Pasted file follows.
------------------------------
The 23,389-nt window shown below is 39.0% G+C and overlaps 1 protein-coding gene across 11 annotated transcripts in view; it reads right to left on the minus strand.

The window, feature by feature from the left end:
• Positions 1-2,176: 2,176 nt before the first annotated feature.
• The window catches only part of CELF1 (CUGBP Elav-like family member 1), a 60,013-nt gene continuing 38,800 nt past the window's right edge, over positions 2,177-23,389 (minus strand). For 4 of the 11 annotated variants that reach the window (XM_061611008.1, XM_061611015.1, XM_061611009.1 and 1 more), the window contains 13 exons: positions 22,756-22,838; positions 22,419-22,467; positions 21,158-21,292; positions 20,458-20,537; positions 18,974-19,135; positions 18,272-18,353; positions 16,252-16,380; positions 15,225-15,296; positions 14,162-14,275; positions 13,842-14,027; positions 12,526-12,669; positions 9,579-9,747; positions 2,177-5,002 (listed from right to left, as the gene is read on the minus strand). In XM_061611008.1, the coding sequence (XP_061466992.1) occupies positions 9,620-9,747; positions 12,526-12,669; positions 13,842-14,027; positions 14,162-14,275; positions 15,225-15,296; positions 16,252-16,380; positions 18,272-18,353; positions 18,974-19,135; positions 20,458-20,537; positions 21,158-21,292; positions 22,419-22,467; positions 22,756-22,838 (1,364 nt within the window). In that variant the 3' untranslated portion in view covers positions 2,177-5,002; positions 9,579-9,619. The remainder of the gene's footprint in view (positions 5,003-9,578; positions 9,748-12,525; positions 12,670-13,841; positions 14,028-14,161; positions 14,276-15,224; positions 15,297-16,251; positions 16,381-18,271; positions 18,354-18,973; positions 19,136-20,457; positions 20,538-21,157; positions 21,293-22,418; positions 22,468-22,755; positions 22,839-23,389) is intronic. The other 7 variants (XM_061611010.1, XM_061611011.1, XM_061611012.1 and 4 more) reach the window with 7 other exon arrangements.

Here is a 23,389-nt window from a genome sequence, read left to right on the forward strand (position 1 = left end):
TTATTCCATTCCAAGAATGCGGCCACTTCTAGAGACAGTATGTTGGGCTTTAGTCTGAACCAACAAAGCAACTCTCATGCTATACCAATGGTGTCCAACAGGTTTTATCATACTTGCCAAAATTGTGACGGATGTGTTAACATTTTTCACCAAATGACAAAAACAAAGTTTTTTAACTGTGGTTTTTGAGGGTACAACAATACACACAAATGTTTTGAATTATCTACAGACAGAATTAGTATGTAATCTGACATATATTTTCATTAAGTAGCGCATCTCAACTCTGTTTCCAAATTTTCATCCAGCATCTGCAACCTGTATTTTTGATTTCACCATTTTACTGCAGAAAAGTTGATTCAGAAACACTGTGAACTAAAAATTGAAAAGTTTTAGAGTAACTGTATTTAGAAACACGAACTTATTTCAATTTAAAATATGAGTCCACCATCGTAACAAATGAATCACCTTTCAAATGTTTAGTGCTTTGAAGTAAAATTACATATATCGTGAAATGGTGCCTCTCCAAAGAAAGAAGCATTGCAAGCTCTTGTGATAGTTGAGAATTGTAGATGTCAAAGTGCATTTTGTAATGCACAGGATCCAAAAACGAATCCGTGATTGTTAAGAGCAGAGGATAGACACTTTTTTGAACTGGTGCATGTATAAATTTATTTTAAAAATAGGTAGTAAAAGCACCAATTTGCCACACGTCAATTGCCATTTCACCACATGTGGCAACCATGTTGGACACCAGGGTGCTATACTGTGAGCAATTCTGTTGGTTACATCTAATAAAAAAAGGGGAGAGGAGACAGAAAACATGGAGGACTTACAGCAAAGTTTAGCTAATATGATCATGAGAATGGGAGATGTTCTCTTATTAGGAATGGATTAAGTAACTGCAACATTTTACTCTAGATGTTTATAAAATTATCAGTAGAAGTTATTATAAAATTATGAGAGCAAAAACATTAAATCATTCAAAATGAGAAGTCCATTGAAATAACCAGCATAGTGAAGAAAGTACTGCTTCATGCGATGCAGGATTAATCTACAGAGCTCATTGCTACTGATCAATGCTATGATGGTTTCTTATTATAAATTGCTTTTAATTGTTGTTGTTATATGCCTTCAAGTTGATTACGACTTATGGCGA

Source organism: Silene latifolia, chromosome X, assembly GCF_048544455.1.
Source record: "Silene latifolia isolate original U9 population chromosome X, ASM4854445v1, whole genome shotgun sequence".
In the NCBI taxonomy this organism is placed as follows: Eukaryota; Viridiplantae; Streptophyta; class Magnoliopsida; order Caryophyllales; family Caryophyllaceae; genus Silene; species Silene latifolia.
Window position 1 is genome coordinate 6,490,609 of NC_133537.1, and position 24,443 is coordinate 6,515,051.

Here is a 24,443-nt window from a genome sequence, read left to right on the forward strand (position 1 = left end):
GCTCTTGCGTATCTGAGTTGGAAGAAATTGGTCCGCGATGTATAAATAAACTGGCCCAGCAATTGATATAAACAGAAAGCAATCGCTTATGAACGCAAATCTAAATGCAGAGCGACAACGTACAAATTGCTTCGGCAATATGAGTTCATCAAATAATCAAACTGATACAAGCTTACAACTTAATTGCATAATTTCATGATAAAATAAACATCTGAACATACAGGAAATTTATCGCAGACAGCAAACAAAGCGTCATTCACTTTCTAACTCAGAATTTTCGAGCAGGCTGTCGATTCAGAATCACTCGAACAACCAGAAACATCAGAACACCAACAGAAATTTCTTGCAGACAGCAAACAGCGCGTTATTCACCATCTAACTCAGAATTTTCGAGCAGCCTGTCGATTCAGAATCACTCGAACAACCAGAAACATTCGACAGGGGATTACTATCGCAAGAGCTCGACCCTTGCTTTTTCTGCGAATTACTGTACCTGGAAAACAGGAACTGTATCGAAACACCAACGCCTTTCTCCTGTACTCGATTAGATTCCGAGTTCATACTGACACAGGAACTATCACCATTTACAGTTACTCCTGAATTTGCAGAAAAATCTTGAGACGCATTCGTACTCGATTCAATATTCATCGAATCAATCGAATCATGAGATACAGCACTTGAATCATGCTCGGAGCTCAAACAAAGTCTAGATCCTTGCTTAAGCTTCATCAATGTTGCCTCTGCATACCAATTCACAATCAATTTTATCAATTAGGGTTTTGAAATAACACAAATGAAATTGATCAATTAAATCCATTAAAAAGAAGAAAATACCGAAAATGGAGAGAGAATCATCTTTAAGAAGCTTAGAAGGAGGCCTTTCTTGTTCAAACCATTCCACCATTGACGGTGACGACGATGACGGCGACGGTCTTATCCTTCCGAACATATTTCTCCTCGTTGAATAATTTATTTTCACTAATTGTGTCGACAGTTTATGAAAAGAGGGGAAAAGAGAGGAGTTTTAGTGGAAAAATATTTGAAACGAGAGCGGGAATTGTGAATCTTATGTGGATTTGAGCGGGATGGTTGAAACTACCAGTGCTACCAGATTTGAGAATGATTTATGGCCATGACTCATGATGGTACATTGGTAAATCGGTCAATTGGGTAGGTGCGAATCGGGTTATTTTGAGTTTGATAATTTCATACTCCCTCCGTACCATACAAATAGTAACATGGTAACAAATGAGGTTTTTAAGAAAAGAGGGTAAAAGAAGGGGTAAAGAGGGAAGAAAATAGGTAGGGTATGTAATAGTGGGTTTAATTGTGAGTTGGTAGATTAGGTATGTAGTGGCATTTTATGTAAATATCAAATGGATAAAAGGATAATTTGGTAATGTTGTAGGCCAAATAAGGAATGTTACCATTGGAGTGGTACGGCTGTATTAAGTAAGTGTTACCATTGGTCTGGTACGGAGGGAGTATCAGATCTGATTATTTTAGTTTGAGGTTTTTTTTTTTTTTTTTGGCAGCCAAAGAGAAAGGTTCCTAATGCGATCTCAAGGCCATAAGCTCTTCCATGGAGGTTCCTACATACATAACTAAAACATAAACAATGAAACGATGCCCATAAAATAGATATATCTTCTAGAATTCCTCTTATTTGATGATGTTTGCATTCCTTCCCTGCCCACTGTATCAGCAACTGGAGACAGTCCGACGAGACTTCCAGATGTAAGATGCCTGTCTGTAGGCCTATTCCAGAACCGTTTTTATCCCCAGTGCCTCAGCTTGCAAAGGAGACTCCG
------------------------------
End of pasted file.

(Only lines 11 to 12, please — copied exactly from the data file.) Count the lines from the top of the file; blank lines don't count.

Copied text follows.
Here is a 24,443-nt window from a genome sequence, read left to right on the forward strand (position 1 = left end):
GCTCTTGCGTATCTGAGTTGGAAGAAATTGGTCCGCGATGTATAAATAAACTGGCCCAGCAATTGATATAAACAGAAAGCAATCGCTTATGAACGCAAATCTAAATGCAGAGCGACAACGTACAAATTGCTTCGGCAATATGAGTTCATCAAATAATCAAACTGATACAAGCTTACAACTTAATTGCATAATTTCATGATAAAATAAACATCTGAACATACAGGAAATTTATCGCAGACAGCAAACAAAGCGTCATTCACTTTCTAACTCAGAATTTTCGAGCAGGCTGTCGATTCAGAATCACTCGAACAACCAGAAACATCAGAACACCAACAGAAATTTCTTGCAGACAGCAAACAGCGCGTTATTCACCATCTAACTCAGAATTTTCGAGCAGCCTGTCGATTCAGAATCACTCGAACAACCAGAAACATTCGACAGGGGATTACTATCGCAAGAGCTCGACCCTTGCTTTTTCTGCGAATTACTGTACCTGGAAAACAGGAACTGTATCGAAACACCAACGCCTTTCTCCTGTACTCGATTAGATTCCGAGTTCATACTGACACAGGAACTATCACCATTTACAGTTACTCCTGAATTTGCAGAAAAATCTTGAGACGCATTCGTACTCGATTCAATATTCATCGAATCAATCGAATCATGAGATACAGCACTTGAATCATGCTCGGAGCTCAAACAAAGTCTAGATCCTTGCTTAAGCTTCATCAATGTTGCCTCTGCATACCAATTCACAATCAATTTTATCAATTAGGGTTTTGAAATAACACAAATGAAATTGATCAATTAAATCCATTAAAAAGAAGAAAATACCGAAAATGGAGAGAGAATCATCTTTAAGAAGCTTAGAAGGAGGCCTTTCTTGTTCAAACCATTCCACCATTGACGGTGACGACGATGACGGCGACGGTCTTATCCTTCCGAACATATTTCTCCTCGTTGAATAATTTATTTTCACTAATTGTGTCGACAGTTTATGAAAAGAGGGGAAAAGAGAGGAGTTTTAGTGGAAAAATATTTGAAACGAGAGCGGGAATTGTGAATCTTATGTGGATTTGAGCGGGATGGTTGAAACTACCAGTGCTACCAGATTTGAGAATGATTTATGGCCATGACTCATGATGGTACATTGGTAAATCGGTCAATTGGGTAGGTGCGAATCGGGTTATTTTGAGTTTGATAATTTCATACTCCCTCCGTACCATACAAATAGTAACATGGTAACAAATGAGGTTTTTAAGAAAAGAGGGTAAAAGAAGGGGTAAAGAGGGAAGAAAATAGGTAGGGTATGTAATAGTGGGTTTAATTGTGAGTTGGTAGATTAGGTATGTAGTGGCATTTTATGTAAATATCAAATGGATAAAAGGATAATTTGGTAATGTTGTAGGCCAAATAAGGAATGTTACCATTGGAGTGGTACGGCTGTATTAAGTAAGTGTTACCATTGGTCTGGTACGGAGGGAGTATCAGATCTGATTATTTTAGTTTGAGGTTTTTTTTTTTTTTTTTGGCAGCCAAAGAGAAAGGTTCCTAATGCGATCTCAAGGCCATAAGCTCTTCCATGGAGGTTCCTACATACATAACTAAAACATAAACAATGAAACGATGCCCATAAAATAGATATATCTTCTAGAATTCCTCTTATTTGATGATGTTTGCATTCCTTCCCTGCCCACTGTATCAGCAACTGGAGACAGTCCGACGAGACTTCCAGATGTAAGATGCCTGTCTGTAGGCCTATTCCAGAACCGTTTTTATCCCCAGTGCCTCAGCTTGCAAAGGAGACTCCG